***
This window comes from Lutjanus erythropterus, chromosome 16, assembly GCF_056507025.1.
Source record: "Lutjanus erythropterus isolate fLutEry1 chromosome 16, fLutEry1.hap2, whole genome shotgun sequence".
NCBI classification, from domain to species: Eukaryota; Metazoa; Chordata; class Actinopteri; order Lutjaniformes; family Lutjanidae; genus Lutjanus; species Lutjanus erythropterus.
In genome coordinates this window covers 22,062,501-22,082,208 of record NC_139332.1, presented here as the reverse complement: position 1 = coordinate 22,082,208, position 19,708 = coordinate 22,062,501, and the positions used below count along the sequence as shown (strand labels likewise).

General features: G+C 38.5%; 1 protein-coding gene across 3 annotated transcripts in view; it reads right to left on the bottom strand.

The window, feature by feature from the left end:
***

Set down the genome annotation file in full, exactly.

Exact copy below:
This window comes from Lutjanus erythropterus, chromosome 16, assembly GCF_056507025.1.
Source record: "Lutjanus erythropterus isolate fLutEry1 chromosome 16, fLutEry1.hap2, whole genome shotgun sequence".
NCBI classification, from domain to species: Eukaryota; Metazoa; Chordata; class Actinopteri; order Lutjaniformes; family Lutjanidae; genus Lutjanus; species Lutjanus erythropterus.
In genome coordinates this window covers 22,062,501-22,082,208 of record NC_139332.1, presented here as the reverse complement: position 1 = coordinate 22,082,208, position 19,708 = coordinate 22,062,501, and the positions used below count along the sequence as shown (strand labels likewise).

General features: G+C 38.5%; 1 protein-coding gene across 3 annotated transcripts in view; it reads right to left on the bottom strand.

The window, feature by feature from the left end: